In the case of a deed in lieu of foreclosure, the deficiency is the difference between the fair market value of the property and the total debt. In most cases, a deed in lieu of foreclosure will release borrowers of all liability and obligations under the mortgage, but not always. Most states do not have a law prohibiting a lender from seeking a deficiency judgment. HAFA deeds in lieu are considered full satisfaction of the debt owed. To avoid a deficiency judgment, the agreement must state that the transaction is in full satisfaction of the debt.

NATIONAL MORTGAGE SETTLEMENT

The Federal Government & Attorneys General have reached a landmark settlement with major banks. The agreement covers roughly $25 billion in relief for distressed borrowers, states and federal government. After many months of negotiation, 49 state attorneys general and the federal government have reached agreement on a historic joint state-federal settlement with the country’s five largest loan servicers:

Ally/GMAC
Bank of America
Citi
JPMorgan Chase
Wells Fargo Who May be Eligible for Assistance

Because of the complexity of the mortgage market and this agreement, which will be performed over a three-year period, borrowers will not immediately know if they are eligible for relief. Borrowers from states who did not sign the settlement will not be eligible for any of the relief directly to homeowners. Borrowers from Oklahoma will not be eligible for any of the relief directly to homeowners because Oklahoma elected not to join the settlement.

The settlement provides assistance for:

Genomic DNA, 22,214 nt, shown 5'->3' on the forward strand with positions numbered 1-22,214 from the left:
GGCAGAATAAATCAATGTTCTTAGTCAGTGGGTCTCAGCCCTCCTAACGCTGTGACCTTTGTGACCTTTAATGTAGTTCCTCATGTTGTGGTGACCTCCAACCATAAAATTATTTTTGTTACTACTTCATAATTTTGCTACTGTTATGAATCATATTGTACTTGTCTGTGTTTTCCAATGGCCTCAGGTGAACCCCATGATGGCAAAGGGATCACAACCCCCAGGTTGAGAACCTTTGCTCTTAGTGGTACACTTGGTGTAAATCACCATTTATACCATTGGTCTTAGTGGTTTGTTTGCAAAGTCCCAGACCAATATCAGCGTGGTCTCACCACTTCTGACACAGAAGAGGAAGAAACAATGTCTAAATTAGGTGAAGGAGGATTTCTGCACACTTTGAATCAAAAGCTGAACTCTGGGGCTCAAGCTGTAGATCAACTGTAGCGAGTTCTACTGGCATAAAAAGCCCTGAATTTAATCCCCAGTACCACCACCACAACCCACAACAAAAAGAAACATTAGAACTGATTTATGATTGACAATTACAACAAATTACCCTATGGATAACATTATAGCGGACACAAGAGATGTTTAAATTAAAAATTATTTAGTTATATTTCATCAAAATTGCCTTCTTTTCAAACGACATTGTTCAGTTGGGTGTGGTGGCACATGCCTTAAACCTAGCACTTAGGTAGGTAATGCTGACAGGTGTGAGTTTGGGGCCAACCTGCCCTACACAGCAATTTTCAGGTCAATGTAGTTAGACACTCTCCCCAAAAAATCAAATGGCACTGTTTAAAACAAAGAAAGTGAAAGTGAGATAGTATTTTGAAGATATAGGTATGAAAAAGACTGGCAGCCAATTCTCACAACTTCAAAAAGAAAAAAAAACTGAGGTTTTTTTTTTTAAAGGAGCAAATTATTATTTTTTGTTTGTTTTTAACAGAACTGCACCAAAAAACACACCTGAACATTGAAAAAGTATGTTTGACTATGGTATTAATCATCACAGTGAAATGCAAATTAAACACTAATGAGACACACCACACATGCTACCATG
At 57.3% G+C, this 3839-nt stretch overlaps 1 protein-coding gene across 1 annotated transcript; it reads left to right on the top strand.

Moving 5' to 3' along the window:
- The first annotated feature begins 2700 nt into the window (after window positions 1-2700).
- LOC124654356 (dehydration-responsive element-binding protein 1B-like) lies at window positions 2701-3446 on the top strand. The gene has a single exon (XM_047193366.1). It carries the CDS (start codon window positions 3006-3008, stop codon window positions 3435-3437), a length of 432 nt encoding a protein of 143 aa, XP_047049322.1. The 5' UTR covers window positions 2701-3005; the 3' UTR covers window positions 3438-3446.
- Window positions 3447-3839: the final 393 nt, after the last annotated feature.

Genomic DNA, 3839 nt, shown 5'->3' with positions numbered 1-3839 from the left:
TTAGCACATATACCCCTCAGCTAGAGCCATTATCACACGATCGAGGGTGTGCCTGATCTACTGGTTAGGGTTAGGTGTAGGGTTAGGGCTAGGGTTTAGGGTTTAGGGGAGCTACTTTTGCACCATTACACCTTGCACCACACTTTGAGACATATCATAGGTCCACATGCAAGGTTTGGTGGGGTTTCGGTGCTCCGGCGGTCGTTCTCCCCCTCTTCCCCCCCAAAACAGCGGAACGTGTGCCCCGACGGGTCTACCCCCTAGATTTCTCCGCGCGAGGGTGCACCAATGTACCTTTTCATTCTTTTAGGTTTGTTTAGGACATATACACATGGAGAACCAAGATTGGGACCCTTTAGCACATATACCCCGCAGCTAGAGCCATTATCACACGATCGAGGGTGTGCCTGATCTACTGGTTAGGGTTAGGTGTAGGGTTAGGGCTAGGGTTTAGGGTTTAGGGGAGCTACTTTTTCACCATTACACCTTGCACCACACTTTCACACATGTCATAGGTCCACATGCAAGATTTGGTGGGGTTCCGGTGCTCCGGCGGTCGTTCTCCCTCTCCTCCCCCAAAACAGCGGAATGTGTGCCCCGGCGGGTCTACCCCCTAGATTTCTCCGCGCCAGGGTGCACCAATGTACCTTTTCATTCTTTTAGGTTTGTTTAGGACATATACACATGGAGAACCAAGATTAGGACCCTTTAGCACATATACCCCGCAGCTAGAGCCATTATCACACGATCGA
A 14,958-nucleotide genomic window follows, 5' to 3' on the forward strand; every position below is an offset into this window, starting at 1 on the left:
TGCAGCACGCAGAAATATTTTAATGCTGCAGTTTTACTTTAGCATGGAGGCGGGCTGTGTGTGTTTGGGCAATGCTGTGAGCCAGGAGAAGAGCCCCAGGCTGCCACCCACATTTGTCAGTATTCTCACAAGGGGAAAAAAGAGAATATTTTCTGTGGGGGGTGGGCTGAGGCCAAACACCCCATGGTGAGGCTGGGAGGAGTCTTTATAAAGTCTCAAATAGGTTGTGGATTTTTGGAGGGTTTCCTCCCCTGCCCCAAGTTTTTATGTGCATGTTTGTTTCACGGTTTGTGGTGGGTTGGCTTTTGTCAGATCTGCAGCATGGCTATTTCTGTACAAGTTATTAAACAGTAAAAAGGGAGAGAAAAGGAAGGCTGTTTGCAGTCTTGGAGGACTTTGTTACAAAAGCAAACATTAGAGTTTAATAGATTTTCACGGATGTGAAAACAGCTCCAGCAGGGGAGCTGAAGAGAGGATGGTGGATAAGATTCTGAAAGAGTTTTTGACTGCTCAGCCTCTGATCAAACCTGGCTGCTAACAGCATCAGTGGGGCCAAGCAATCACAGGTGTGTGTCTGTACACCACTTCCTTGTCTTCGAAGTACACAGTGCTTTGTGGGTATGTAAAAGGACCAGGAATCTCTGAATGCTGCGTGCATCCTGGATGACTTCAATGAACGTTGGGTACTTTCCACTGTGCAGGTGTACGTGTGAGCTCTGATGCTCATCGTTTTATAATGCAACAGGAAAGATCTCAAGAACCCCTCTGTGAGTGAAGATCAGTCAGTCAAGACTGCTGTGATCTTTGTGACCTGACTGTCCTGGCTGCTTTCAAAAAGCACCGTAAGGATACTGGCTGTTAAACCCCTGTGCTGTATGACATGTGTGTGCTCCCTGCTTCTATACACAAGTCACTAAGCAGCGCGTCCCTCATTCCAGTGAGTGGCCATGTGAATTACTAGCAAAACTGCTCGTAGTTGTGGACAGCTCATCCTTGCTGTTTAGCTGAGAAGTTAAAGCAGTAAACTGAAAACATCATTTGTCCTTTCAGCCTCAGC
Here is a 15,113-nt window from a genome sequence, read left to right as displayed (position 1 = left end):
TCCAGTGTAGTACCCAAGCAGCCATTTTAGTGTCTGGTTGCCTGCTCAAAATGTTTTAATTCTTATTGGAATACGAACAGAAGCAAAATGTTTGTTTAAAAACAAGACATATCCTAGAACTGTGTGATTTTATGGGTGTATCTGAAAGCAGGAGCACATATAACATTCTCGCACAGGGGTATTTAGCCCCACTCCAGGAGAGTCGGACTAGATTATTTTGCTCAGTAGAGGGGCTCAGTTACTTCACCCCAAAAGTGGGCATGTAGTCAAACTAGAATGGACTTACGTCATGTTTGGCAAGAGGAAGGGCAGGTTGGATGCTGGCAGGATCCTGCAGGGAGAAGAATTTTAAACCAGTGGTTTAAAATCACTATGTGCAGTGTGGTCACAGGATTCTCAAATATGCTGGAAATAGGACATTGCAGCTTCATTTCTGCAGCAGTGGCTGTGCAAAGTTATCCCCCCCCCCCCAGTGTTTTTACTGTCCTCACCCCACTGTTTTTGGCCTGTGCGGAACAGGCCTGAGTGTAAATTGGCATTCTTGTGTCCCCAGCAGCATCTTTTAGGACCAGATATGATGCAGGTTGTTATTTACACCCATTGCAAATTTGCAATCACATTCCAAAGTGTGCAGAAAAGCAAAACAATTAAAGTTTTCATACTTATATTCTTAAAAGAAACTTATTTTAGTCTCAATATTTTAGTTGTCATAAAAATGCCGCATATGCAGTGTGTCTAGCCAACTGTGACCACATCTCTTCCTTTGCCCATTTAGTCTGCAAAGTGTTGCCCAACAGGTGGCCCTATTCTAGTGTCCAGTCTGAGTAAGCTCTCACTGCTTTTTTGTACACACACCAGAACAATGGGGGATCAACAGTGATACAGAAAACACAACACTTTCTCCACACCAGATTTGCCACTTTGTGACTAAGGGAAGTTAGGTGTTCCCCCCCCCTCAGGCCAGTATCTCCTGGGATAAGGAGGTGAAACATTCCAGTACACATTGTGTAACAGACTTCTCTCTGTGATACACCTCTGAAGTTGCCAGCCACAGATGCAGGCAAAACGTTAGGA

Homeowners needing loan modifications now, including first and second lien principal reduction. The servicers are required to work off up to $17 billion in principal reduction and other forms of loan modification relief nationwide.

State attorneys general anticipate the settlement’s requirement for principal reduction will show other lenders that principal reduction is one effective tool in combating foreclosure and that it will not lead to widespread defaults by borrowers who really can afford to pay.

Borrowers who are current, but underwater. Borrowers will be able to refinance at today’s historically low interest rates. Servicers will have to provide up to $3 billion in refinancing relief nationwide.

Borrowers who lost their homes to foreclosure with no requirement to prove financial harm and without having to release private claims against the servicers or the right to participate in the OCC review process. $1.5 billion will be distributed nationwide to some 750,000 borrowers. Additional information is available at: http://www.nationalmortgagesettlement.com/help.